Nothing To Be Frightened Of, Julian Barnes
The Book of My Lives, Alexsander Hemon bought at Words Worth after reading excellent review, plus it was recommended by a blog friend
* Memoir. Intensely interesting essays on the lead-up to war, being an immigrant, being duped, playing soccer and chess, and so much more, and everything I'm writing down sounds reductive, because each essay is a great deal more than its subject-matter. Hemon is entertaining, often very funny, and yet he's creating these structures that are solid, that feel lasting, like I could return to them over and over, that invite questioning. Big questions. What separates us? What binds us? What is identity? He looks deeply into love. He doesn't let himself off the moral hook, ever. That he's writing in a language he learned as an adult amazes me, but I suspect it also adds richness to his tone, that we're hearing those layers of language and culture and experience subconsciously. Read this book!
Traveling Mercies: Some Thoughts of Faith, Anne Lamott chosen almost at random while browsing memoirs at the library
* Awhile back now, Lamott's lovely essay on the importance of practicing art was floating around the internet, so I had hopes for this memoir. It started fine, describing an odd childhood, obligatory for the memoir-genre, but later essays were incomplete and sloppily-written; they would have made decent blog posts. Her story of being an alcoholic for many years was fascinating, but she never made clear how she survived, and I found myself distrusting her claims of stability in the years after that. She came across as deeply needy, obsessing over decisions that seemed, to me, quite minor, like a high-maintenance friend. I strongly disliked the sense that she wanted to give me advice; I needed and hoped for something more universal, for depth of observation rather than mere confession. The book was published in 1999, a lifetime ago, really, so I'm sure Lamott has grown and changed. She certainly chose wonderful poems (not by her) to preface different sections.
Sarah, Plain and Tall, Patricia MacLachlan from our shelves
* A short-ish chapter book that I remember reading as a child. Quietly compelling. Youngest (age 5) had trouble keeping track of who Sarah was. Maybe because the idea of someone coming to replace a dead mother was too difficult? We are having trouble finishing chapter books these days, so went with this very short one. This month we started but did not finish The Birchbark House, by Louise Erdrich, but the structure proved too complex for my 5 and 7 year-old. The names kept changing (sometimes the grandmother was called grandmother, sometimes by her actual name), there were too many characters, and the language and sentence structure were too sophisticated -- made me appreciate the simplicity of the Little House series, which may be why it works so well for reading aloud, even to young children. (Note: my 10-year-old loved Louise Erdrich's Birchbark series.)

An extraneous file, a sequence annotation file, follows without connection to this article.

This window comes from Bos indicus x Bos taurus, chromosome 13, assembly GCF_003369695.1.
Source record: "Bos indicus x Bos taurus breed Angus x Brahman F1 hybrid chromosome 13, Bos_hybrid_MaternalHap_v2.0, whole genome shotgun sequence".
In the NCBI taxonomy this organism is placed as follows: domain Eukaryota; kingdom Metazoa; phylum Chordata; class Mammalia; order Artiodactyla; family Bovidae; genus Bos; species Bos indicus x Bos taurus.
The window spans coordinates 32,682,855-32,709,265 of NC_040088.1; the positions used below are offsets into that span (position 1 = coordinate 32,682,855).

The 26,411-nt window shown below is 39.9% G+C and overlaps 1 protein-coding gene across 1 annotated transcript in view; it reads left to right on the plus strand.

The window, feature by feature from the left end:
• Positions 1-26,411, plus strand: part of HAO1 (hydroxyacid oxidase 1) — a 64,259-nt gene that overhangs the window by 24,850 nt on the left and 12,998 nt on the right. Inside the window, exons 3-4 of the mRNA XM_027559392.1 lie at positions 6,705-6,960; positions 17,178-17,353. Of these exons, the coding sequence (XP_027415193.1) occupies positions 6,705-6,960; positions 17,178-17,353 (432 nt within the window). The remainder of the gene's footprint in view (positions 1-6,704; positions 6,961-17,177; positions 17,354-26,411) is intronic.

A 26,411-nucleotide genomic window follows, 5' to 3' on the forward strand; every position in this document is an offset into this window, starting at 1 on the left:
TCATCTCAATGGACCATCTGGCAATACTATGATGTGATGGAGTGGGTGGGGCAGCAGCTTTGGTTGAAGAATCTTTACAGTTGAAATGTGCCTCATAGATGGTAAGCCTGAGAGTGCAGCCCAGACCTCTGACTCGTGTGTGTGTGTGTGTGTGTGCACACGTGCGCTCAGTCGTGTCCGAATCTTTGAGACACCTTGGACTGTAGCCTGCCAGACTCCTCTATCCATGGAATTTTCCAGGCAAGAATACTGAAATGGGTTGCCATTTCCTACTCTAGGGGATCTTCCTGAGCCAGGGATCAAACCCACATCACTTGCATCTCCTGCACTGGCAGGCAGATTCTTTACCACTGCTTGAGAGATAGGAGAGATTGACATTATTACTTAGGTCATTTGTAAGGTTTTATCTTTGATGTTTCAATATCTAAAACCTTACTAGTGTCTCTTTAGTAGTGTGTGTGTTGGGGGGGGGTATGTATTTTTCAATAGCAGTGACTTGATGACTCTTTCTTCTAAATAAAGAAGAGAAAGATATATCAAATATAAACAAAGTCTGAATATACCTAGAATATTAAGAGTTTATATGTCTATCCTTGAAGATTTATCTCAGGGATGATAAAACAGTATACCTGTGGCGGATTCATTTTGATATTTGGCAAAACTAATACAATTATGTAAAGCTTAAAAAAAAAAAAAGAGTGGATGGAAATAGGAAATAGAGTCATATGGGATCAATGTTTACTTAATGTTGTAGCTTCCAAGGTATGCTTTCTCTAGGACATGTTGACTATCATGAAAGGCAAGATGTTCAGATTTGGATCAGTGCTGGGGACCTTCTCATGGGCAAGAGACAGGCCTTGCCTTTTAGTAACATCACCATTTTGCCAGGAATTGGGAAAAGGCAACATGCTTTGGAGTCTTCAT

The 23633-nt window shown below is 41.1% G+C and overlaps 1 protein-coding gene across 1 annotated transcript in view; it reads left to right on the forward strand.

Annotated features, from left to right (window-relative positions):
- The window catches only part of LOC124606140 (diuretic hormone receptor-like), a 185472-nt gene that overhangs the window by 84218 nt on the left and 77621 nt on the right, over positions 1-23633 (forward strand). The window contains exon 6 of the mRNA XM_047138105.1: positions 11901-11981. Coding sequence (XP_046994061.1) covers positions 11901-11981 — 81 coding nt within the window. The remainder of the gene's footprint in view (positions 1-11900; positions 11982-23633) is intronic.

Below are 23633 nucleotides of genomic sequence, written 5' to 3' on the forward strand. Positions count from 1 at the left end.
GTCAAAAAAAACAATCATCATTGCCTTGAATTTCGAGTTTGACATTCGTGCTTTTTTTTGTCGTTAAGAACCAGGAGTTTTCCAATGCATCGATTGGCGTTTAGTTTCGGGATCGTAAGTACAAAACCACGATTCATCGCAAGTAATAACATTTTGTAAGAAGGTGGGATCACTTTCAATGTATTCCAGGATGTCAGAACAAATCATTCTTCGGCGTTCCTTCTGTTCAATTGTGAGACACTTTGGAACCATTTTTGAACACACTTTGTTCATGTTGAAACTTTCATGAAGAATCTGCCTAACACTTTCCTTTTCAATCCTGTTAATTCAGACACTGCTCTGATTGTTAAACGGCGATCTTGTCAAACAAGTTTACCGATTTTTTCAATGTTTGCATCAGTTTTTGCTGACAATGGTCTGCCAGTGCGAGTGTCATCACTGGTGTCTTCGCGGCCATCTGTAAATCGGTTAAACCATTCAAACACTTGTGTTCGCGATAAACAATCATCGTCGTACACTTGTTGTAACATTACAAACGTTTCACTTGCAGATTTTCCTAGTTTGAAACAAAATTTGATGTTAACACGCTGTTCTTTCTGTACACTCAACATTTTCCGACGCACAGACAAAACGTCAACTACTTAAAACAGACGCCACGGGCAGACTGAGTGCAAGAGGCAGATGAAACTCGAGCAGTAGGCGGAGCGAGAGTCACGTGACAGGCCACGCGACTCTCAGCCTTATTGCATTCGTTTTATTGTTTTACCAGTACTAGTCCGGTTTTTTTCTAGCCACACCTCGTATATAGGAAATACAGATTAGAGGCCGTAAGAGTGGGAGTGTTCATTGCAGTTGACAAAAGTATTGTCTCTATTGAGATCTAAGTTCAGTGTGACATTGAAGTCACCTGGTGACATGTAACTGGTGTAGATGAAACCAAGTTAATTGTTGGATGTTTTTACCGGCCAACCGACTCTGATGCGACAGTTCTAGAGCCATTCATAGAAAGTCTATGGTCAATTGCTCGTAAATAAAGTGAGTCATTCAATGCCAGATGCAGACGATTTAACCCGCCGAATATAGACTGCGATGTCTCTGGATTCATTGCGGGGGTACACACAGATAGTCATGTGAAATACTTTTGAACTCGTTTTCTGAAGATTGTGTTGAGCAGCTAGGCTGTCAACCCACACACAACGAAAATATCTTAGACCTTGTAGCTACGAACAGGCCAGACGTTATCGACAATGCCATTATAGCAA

My Life Among the Apes, Cary Fagan bought at Bryan Prince Bookseller after reading with the author at GritLit in Hamilton
* Stories, long-listed for the Giller. I thoroughly enjoyed this reading experience. The stories are quiet, the telling plain and unadorned, and never frenetic or showy or rough or troubling. I appreciated them, and admired their clean structure and tone, but having come a small distance away from the book, I now wonder whether their tidyness makes them almost slightly forgettable. Like I need an edge to cut me a little bit. That said, I would recommend this book.
Roost, Ali Bryan bought at WordsWorth Books, on recommendation from Pickle Me This who had quite a different take than I did, so read her review too
* A Canadian comedy. Though I LOLed on two occasions, and got teary on another, it wasn't enough for me. I'm hard on books, let's be honest. I write them myself--it makes me a tough critic. This is one of those dreaded plotless books beginners are always being told not to write (or not to publish anyway, since writing them is inevitable and probably the only way to learn how not to). Writing a cynical, sarcastic mom is a tough task, and the main character is difficult to like. The scenes of domestic chaos are realistic, but that didn't make them funny--it made them too close to my own reality, while failing to illuminate in any special or interesting way. When I compare this book to the really funny Financial Lives of the Poets I read earlier this year, it's not a fair game. One is shallow and incomplete, the other structurally sophisticated and timely. I probably really didn't like Roost because it reminded me of the failings of my own "Canadian comedy," a manuscript I keep adding to and subtracting from, but know will never be good enough to publish. Oh how I wish I could write comedy like Jess Walter. I'll keep trying. Maybe Ali Bryan should keep trying, too. The good stuff takes practice.
The Sense of an Ending, Julian Barnes borrowed from the library; later bought from Words Worth Books
* Good book. Really good. Highly recommend. Haven't read Barnes since Flaubert's Parrot, and I'd forgotten how excellent he is with form, how creative yet lucid. It's amazing what he leaves out. More amazing how he brings the reader around to what feels like a full understanding of character. The ease of the structure blew my mind. It doesn't fit into a novel-writing rubric. I've said nothing about what the book's about, but it doesn't actually matter -- content is British, almost conventional, a surprise ending. But it's the telling that makes the book terrific.
This Is How You Lose Her, Junot Diaz husband bought at WordsWorth Books after being mistaken for the author at a party at a writers' festival last fall